But the combination of these two phenomena – elite politics and the 24/7 news cycle – help to explain can be more difficult.
It produces governments more focused on winning the next election, than on future generations.
That matters – because if we’re going to have any hope of addressing the challenges of the coming decades –
we will need reform on at least that scale.
But I believe the biggest opportunity for reform dividends will not come from the Federal government – but from state governments transforming the everyday services they provide
2. How we can fix it
So what can state governments do to relieve some of the pressure today
And at the same time, get a head start on the challenges of the future?
The first step is for governments to rediscover their purpose – to regain trust and respect.
The antidote to elitism isn’t populism – it’s restoring trust
Too often – among the voices of vested interests, lobbyists and activist groups – it’s Middle Australia that misses out.
People need to trust that government is working for them, not against them.
That the development of public policy has their best interests at heart
And that major reform will preserve – not dismantle – the social contract
Creating equal opportunities for all citizens to get ahead.
Secondly, state Governments need to get back to basics.
To quote George Bush Sr – Government should do what it does well, and no more.
That means focusing on the fundamentals.
Things like quality education, world class healthcare, and roads and transport for growing communities.
Doing these things well is what citizens expect.
When a Government’s agenda becomes too broad – it gets distracted – and it falters on the things that matter most.
And if you can’t execute the fundamentals, you can’t be trusted with reform.
The third step is for governments to commit to living within their means.
One of government’s strongest impulses is to find more ways to spend more money.
Departments keep growing. Programs never end.
And it’s the taxpayer who pays.
The better way is not to spend more – but to spend more wisely.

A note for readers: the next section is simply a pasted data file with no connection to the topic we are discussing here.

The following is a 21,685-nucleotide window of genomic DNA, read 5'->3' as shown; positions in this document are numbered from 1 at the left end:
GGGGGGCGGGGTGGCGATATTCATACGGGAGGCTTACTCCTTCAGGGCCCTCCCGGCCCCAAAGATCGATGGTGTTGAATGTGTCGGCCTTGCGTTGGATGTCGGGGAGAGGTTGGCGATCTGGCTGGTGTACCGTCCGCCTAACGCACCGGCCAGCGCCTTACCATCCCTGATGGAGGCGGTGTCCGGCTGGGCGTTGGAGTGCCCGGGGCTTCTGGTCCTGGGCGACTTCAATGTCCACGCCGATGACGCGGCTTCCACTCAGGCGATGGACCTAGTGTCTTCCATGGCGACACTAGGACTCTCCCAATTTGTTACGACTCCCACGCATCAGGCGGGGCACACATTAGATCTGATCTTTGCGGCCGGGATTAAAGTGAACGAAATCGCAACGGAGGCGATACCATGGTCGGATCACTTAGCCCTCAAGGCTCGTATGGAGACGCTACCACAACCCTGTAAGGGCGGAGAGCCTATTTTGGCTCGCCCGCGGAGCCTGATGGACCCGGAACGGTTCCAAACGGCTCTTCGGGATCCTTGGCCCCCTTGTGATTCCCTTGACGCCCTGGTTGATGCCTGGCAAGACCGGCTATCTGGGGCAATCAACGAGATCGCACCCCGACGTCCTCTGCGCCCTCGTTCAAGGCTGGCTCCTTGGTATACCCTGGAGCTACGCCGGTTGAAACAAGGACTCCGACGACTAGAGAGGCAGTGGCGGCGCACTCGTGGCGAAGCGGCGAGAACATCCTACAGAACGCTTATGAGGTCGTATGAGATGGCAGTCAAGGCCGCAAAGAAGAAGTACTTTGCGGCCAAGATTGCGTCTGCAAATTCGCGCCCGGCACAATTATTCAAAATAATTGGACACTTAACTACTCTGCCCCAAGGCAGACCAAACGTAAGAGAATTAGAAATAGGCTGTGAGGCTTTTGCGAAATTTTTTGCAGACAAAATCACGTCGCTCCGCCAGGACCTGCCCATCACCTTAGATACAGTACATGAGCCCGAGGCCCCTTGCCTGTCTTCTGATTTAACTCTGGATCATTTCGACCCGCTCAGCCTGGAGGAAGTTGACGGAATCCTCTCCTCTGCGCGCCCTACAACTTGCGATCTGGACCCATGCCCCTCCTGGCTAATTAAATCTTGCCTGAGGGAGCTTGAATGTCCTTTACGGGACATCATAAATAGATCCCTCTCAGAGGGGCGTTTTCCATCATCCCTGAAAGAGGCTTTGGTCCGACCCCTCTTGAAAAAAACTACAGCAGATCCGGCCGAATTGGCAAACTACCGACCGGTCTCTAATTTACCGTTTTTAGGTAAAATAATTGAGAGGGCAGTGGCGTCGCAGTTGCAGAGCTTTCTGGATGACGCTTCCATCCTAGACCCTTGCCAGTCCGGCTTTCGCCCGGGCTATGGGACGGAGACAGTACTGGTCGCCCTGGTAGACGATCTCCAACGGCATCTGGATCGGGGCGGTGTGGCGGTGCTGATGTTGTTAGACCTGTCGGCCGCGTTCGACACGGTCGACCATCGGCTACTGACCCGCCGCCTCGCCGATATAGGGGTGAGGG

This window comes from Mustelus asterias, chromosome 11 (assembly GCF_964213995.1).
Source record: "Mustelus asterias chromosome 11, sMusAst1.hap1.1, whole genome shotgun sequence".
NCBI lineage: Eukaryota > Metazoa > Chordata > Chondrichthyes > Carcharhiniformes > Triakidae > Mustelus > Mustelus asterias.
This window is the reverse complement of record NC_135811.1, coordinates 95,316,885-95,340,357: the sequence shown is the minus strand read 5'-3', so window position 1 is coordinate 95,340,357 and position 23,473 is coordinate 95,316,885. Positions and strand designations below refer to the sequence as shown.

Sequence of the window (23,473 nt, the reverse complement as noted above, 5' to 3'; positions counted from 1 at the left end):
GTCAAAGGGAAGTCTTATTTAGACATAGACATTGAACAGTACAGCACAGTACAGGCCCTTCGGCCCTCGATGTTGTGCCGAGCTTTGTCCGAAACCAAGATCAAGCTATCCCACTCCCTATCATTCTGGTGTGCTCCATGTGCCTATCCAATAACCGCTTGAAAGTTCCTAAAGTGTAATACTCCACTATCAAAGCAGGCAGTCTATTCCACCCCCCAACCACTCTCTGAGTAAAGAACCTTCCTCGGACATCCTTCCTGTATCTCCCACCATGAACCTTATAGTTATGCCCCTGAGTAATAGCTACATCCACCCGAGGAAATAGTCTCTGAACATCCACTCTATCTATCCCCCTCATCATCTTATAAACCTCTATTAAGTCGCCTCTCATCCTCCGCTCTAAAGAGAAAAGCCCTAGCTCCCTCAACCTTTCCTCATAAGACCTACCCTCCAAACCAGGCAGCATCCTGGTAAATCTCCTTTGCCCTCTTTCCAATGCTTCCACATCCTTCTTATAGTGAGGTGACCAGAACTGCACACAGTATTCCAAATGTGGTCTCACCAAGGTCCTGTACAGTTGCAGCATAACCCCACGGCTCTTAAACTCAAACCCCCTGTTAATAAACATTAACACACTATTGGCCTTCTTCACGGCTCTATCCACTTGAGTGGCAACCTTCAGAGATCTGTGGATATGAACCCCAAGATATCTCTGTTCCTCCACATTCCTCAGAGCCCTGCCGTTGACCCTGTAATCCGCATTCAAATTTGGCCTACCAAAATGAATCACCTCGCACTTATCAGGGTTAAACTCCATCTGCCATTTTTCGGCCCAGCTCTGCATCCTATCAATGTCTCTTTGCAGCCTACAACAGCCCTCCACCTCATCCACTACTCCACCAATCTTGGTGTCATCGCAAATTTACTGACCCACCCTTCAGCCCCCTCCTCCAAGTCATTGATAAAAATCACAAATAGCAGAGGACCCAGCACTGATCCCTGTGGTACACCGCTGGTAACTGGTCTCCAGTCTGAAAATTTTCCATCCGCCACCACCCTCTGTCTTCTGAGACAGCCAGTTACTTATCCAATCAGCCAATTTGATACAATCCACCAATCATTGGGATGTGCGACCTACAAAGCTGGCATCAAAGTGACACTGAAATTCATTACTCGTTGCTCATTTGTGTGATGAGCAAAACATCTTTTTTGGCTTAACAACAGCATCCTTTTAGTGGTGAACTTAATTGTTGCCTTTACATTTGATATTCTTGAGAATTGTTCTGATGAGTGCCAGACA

To make better use of the resources we already have.
To cut waste – and put lazy assets to work.
To use digital technologies to transform our services.
To measure success by outcomes, not by how much is being spent.
This is a matter of justice for the tax-paying citizens of the state.
And it’s a matter of justice for future generations too.
That’s why the issue of government debt – at any level – is so important.
In the end, someone has to pay.
So as well as focusing on their agenda – the third thing governments must do – is commit to living within their means.
If we do – we can deliver the services and infrastructure that our communities need right now.
We can use our present financial strength to prepare for the future.
And we can even do it while lowering the burden on taxpayers today.
A fourth challenge is to find new ways to engage citizens in the policies that will shape our shared future.
To drive big reform, you have to bring people on the journey.
That could mean finding new ways to involve citizens more directly in decision-making – with ideas like participatory budgeting, which give people a say in how budgets are spent.
But ultimately it comes down to communication:
We must be up-front about the challenges of the future.
We must be clear about how we plan to solve them.
And we must articulate the ultimate benefits of reform.
That’s why I think Lindsay Tanner’s book only told half the story.